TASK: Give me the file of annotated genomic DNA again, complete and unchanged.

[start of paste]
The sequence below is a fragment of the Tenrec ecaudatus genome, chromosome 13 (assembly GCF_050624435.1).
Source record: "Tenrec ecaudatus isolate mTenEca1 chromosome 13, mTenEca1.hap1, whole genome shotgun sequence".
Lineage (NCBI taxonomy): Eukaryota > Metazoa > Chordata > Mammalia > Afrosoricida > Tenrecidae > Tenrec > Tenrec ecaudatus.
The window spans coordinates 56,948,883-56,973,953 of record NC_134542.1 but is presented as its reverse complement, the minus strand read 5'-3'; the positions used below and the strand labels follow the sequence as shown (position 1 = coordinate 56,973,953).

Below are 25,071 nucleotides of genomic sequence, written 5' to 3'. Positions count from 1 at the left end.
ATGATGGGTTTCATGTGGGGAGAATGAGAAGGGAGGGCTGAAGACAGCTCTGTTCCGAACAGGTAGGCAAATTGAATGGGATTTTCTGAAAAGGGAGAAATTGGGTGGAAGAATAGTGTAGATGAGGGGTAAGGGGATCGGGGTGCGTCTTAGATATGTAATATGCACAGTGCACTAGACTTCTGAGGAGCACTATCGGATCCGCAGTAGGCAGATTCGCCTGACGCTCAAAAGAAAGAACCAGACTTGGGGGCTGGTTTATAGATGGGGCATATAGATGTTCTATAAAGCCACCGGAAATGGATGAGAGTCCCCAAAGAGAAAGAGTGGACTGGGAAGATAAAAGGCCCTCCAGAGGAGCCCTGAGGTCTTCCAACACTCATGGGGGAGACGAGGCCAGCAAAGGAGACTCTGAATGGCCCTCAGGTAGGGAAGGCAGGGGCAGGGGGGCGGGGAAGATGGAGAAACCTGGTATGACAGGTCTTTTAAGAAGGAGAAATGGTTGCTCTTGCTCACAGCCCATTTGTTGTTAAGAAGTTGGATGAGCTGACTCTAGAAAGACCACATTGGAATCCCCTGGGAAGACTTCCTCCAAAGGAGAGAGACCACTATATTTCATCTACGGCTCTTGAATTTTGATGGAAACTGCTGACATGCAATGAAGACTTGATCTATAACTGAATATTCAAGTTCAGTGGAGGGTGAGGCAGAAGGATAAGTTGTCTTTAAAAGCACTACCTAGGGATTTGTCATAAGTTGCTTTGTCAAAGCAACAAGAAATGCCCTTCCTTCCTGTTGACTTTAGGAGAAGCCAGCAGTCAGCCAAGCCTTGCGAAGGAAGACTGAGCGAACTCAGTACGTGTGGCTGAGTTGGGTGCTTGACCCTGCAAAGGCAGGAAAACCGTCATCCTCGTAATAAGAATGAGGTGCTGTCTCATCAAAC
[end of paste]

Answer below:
The sequence below is a fragment of the Tenrec ecaudatus genome, chromosome 13 (assembly GCF_050624435.1).
Source record: "Tenrec ecaudatus isolate mTenEca1 chromosome 13, mTenEca1.hap1, whole genome shotgun sequence".
Lineage (NCBI taxonomy): Eukaryota > Metazoa > Chordata > Mammalia > Afrosoricida > Tenrecidae > Tenrec > Tenrec ecaudatus.
The window spans coordinates 56,948,883-56,973,953 of record NC_134542.1 but is presented as its reverse complement, the minus strand read 5'-3'; the positions used below and the strand labels follow the sequence as shown (position 1 = coordinate 56,973,953).

Below are 25,071 nucleotides of genomic sequence, written 5' to 3'. Positions count from 1 at the left end.
ATGATGGGTTTCATGTGGGGAGAATGAGAAGGGAGGGCTGAAGACAGCTCTGTTCCGAACAGGTAGGCAAATTGAATGGGATTTTCTGAAAAGGGAGAAATTGGGTGGAAGAATAGTGTAGATGAGGGGTAAGGGGATCGGGGTGCGTCTTAGATATGTAATATGCACAGTGCACTAGACTTCTGAGGAGCACTATCGGATCCGCAGTAGGCAGATTCGCCTGACGCTCAAAAGAAAGAACCAGACTTGGGGGCTGGTTTATAGATGGGGCATATAGATGTTCTATAAAGCCACCGGAAATGGATGAGAGTCCCCAAAGAGAAAGAGTGGACTGGGAAGATAAAAGGCCCTCCAGAGGAGCCCTGAGGTCTTCCAACACTCATGGGGGAGACGAGGCCAGCAAAGGAGACTCTGAATGGCCCTCAGGTAGGGAAGGCAGGGGCAGGGGGGCGGGGAAGATGGAGAAACCTGGTATGACAGGTCTTTTAAGAAGGAGAAATGGTTGCTCTTGCTCACAGCCCATTTGTTGTTAAGAAGTTGGATGAGCTGACTCTAGAAAGACCACATTGGAATCCCCTGGGAAGACTTCCTCCAAAGGAGAGAGACCACTATATTTCATCTACGGCTCTTGAATTTTGATGGAAACTGCTGACATGCAATGAAGACTTGATCTATAACTGAATATTCAAGTTCAGTGGAGGGTGAGGCAGAAGGATAAGTTGTCTTTAAAAGCACTACCTAGGGATTTGTCATAAGTTGCTTTGTCAAAGCAACAAGAAATGCCCTTCCTTCCTGTTGACTTTAGGAGAAGCCAGCAGTCAGCCAAGCCTTGCGAAGGAAGACTGAGCGAACTCAGTACGTGTGGCTGAGTTGGGTGCTTGACCCTGCAAAGGCAGGAAAACCGTCATCCTCGTAATAAGAATGAGGTGCTGTCTCATCAAAC